When on damage assessment it is important to take pictures along transect of effected neighborhoods from areas showing no damage till reaching opposite end of transect where there is no damage, with damaged regions in between, to obtain anchor points.

No Damage, Transect

Region outline in black dashed line represents a transect of a damaged neighborhood

Take general overview picture of home, and then focus on any additional details exposing failure modes and other points of interest. It is good practice to download images onto laptop after each day.

A few photo tips provided by National Geographic’s:

    After you’ve made the image you have in mind, walk or drive closer to the subject and try again. Proximity will make the subject strike you in a different way.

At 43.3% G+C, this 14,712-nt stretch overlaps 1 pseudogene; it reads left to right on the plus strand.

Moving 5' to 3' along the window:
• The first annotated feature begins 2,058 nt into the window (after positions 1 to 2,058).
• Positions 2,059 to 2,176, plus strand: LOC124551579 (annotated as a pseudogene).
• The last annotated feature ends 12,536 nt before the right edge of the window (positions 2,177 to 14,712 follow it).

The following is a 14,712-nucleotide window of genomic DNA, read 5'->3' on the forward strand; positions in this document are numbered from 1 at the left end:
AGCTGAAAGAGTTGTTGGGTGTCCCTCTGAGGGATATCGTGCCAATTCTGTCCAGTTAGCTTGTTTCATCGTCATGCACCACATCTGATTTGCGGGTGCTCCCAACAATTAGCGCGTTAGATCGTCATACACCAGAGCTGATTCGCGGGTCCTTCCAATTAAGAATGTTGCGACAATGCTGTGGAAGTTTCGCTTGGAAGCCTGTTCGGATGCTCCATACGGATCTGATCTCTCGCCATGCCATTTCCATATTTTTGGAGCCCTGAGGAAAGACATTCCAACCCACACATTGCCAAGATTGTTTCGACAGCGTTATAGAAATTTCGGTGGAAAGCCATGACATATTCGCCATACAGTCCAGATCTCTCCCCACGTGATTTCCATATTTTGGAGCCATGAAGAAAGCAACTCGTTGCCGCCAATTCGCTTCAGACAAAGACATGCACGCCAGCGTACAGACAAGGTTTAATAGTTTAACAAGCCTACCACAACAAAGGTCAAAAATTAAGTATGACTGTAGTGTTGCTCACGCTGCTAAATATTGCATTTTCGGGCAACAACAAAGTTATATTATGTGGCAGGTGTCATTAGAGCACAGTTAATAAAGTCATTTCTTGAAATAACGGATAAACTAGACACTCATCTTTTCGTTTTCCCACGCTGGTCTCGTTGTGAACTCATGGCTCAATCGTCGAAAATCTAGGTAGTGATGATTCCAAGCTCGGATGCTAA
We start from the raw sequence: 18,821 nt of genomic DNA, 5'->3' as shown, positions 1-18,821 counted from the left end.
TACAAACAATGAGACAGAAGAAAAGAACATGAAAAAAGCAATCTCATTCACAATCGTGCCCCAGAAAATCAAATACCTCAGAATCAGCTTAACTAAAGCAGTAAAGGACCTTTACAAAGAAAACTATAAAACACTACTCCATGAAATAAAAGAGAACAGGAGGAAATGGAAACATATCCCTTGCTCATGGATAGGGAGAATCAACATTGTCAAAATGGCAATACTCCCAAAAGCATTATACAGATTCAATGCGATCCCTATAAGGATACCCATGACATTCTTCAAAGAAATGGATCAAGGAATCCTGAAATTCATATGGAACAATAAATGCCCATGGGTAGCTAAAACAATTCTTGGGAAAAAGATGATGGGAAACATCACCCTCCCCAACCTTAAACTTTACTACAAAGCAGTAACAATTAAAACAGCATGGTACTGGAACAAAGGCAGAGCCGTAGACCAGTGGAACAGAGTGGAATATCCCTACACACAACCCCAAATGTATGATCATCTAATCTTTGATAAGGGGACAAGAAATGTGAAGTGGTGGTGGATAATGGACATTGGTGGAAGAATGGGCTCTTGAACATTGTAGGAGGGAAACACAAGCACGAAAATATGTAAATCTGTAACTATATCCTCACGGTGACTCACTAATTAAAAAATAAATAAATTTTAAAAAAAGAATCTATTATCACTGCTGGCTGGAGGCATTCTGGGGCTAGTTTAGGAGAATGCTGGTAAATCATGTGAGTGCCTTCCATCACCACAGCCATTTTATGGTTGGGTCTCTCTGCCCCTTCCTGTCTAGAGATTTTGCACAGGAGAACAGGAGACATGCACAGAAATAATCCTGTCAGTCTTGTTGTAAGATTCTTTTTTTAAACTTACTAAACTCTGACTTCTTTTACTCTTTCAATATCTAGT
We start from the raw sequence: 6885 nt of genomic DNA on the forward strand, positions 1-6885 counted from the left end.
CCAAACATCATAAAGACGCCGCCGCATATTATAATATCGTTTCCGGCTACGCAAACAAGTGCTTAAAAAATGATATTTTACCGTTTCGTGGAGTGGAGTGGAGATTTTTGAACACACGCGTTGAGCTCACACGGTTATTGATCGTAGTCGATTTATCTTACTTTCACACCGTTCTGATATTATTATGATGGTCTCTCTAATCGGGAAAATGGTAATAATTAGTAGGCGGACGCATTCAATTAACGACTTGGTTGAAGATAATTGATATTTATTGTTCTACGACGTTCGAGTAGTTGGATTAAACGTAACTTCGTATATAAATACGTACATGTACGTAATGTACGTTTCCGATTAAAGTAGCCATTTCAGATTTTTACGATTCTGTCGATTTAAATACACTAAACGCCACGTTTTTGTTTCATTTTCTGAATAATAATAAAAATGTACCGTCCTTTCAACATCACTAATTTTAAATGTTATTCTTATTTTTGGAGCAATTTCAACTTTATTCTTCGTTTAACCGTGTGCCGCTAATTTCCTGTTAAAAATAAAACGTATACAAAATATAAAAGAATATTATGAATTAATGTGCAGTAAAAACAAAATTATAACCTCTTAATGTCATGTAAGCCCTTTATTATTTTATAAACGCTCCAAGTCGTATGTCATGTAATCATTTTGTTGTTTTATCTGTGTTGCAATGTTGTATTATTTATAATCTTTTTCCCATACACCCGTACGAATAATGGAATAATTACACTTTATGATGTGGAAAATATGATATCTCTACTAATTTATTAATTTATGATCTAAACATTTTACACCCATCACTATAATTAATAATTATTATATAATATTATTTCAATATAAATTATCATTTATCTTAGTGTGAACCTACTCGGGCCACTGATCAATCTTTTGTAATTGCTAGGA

Sheared, Anchor BoltWhen your subject is of indeterminate size add a sense of scale by including something of known size or known measurement, such as a person, a car, a tree, or a ruler and measuring tape. This helps viewers understand what they’re looking at.
    ExploreTake time to explore. Wander around and get a sense of the place. It will take time and patience to discover the best way to show what makes it unique.


    SurroundingBe aware of surrounding. Avoid or remove any distracting or extraneous objects from background or foreground of you shot.
    Get outGet out (to shoot) before sunrise and stay out after sunset—the times when the light is best.
    Leading LinesFind leading lines. Landscapes are full of linear elements. Use these lines to lead the eye into your picture. Leading lines are most effective as diagonals.


These notes have been compiled from National Geographic’s website and adjusted for our purposes.

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